Liquid biopsy is a blood test involving the harvesting of tumor materials from peripheral blood. Tumor cells from non-blood body fluids have always been clinically available in cytological examinations but limited for use in differential diagnosis due to the low sensitivity of conventional cytopathology. With the recent significant progress in microfluidic and downstream molecular technologies, liquid biopsies have now evolved to include harvesting tumor cells and DNA fragments in all kinds of non-blood body fluids. This expansion into general body fluids presages the notion that liquid biopsy could soon be used in competition, as well as, in complementarity with tissue biopsy.
As the concept of precision medicine in the field of cancer management continues to evolve, so too do the challenges and demands with regards to diagnosis, prognosis, and prediction of treatment resistance (Ashley EA., 2016; Prasad V et al., 2016). Tissue biopsies, which still currently represent the standard of tumor diagnosis, unfortunately only reflect a single point in time of a single site of the tumor. Such a sampling method is inadequate for the comprehensive characterization of a patient’s tumor, as it has been demonstrated that various areas within the primary tumor or metastases can in fact harbor different genomic profiles (Gerlinger M et al., 2012). Furthermore, a surgical biopsy procedure is hampered by limited repeatability, patient age and comorbidity, costs, and time, potentially leading to clinical complications (Perakis S & Speicher MR, 2017). Compared with traditional ‘solid biopsy’, liquid biopsy (which includes circulating tumor cells, circulating tumor DNA, and tumor-derived exosomes) is minimally invasive, less risky and significantly cheaper; hence, it can be sampled a lot more frequently to achieve a better diagnostic and monitoring accuracy for a more effective treatment (Neoh KH et al., 2017).
With the recent significant progress in microfluidic and downstream molecular technologies, liquid biopsies have now evolved to include harvesting tumor cells and DNA fragments not only from peripheral blood but also in all kinds of non-blood body fluids (ascites, pleural effusion, urine, cerebrospinal fluid, etc.). With <1% of cancer cells released into blood circulation that eventually lead to metastases (Fidler LJ, 1970; Luzzi KJ et al., 1998), it is clear that cancer metastasis via nonblood body fluids is more important than the hematogenous route for many types of cancer. Conventional cytological examination of nonblood body fluids is plagued with low sensitivity, albeit having high specificity (Che J et al., 2013). Multiple centrifugation steps are involved in cytopreparation which may contribute to the loss of tumor cells (Mach AJ et al., 2011) and the presence of blood cells can obscure MTCs too (Che J et al., 2013). In contrast, a microfluidic platform offers many advantages over conventional benchtop techniques: low volume requirement of sample and reagent, high sensitivity, controllable flow pattern, easy to operate, low cost and the ability to perform multiple processes in a single device.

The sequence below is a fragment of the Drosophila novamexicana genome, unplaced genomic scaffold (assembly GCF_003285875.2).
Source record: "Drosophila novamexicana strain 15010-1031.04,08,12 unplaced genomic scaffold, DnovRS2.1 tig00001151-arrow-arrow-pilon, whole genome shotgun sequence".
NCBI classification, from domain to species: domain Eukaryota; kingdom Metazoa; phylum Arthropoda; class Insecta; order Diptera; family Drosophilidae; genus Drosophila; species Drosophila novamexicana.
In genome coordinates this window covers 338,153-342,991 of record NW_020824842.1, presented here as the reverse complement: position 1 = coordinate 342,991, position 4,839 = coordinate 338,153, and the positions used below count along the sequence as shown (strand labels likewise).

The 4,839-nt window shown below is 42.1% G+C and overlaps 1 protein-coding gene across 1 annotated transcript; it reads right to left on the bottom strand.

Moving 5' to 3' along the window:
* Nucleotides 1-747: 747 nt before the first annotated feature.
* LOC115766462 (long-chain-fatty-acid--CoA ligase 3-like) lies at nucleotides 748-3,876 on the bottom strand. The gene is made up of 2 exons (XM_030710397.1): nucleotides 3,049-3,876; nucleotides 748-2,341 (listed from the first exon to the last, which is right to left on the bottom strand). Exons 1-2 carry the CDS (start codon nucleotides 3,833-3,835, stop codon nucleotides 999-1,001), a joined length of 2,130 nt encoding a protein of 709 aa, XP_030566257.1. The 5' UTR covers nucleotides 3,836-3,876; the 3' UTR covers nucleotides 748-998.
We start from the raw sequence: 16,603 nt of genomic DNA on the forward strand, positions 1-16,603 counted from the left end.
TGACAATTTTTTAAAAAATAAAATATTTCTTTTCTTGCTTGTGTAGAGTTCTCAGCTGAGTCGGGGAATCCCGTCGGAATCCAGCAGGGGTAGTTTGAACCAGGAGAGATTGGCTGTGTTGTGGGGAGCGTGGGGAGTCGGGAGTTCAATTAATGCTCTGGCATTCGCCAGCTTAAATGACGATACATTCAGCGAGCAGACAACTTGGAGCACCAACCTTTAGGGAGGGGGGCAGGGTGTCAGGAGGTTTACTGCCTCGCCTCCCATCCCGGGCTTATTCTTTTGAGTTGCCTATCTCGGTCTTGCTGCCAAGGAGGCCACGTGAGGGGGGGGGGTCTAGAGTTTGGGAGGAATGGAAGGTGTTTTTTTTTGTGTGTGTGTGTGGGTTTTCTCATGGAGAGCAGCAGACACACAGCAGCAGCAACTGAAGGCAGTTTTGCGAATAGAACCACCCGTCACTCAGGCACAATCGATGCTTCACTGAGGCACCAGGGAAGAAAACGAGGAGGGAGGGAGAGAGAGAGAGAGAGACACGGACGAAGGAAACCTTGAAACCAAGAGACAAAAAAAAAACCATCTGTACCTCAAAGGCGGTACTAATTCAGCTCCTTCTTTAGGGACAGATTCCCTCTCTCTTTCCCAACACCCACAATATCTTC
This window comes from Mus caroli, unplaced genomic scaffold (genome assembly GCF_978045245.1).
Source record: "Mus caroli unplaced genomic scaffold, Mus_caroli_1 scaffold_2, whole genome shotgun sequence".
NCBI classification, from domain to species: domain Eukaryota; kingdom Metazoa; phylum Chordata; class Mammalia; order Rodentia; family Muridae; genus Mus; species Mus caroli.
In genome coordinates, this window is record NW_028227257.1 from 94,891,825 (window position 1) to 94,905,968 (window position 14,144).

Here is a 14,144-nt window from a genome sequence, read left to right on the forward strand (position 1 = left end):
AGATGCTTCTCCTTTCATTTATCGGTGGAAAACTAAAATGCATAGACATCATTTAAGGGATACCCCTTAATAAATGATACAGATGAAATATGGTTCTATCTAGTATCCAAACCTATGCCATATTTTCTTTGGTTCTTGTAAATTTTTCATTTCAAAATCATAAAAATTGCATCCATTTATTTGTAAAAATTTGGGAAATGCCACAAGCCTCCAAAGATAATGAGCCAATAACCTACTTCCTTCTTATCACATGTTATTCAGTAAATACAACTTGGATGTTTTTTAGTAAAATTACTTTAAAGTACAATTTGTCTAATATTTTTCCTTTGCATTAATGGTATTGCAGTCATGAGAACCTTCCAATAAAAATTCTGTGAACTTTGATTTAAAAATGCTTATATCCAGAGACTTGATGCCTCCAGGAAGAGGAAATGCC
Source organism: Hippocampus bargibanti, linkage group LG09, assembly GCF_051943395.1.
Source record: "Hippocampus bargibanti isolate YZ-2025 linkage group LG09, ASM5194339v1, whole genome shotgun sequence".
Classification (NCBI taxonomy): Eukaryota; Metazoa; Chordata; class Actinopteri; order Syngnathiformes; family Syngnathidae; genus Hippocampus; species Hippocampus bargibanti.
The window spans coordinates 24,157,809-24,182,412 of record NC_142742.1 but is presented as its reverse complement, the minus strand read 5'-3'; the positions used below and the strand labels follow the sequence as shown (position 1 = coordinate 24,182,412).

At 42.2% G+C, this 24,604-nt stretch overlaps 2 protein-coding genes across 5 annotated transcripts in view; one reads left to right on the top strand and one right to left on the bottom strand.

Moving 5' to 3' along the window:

Main microfluidic enrichment technologies rely on physical size-based isolation of cancer cells (e.g. ATC Chip, Peterson et al., 2013), inertia-based isolation (e.g. pinched flow fractionation (PFF), deterministic lateral displacement (DLD), Dean flow fractionation (DFF)), affinity-based isolation. In addition, most popular strategies for downstream tumor cell identification are based on impedance cytometry, Deformability cytometry, immunofluorescence staining, FISH and Next-Generation-sequencing. In this context, CellDynamics paves the way to the development of a cutting-edge technology (i.e. CellViewer) for live tumor cells isolation, time-lapse monitoring and real-time analysis. Indeed, CellViewer is an automated Lab-on-Chip Platform that combines a 3D culture system with time-lapse microscopy, electronics and microfluidic technologies and it allows to isolate viable rare single cells and real-time monitor cell responses to drug conditioned stimuli over extended periods of time. CellViewer is expected to play a worldwide considerable role in understanding cancer heterogeneity and unveil molecular mechanisms involved in EMT and metastasis.
Fig. 6. Microfluidic strategies for detecting cancer cells (from K.H. Neoh et al. Rethinking liquid biopsy: Microfluidic assays for mobile tumor cells in human body fluids. Biomaterials 150 (2018) 112-124). A: Schematic of the Nanoelectromechanical-Chip. B: Schematic of the CTC-eChip. C: Schematic of a cell being stretched at the center of an extensional flow junction, whereby the cell experiences a sudden opposing wall of fluid. D: Schematic of the vortex-mediated deformability cytometry (VDC) chip; HT: high throughput; DC: deformability cytometry. A: adapted with permission from Ref. (Hosseini SA, et al., 2016). Copyright John Wiley and Sons, 2016. B: adapted with permission from Ref. (Han SI & Han KH, 2015). Copyright American Chemical Society, 2015. C: adapted from Ref. (Gossett DR et al., 2012). Copyright National Academy of Sciences, 2012. D: adapted with permission from Ref. (Che J et al., 2017). Copyright Royal Society of Chemistry, 2017.
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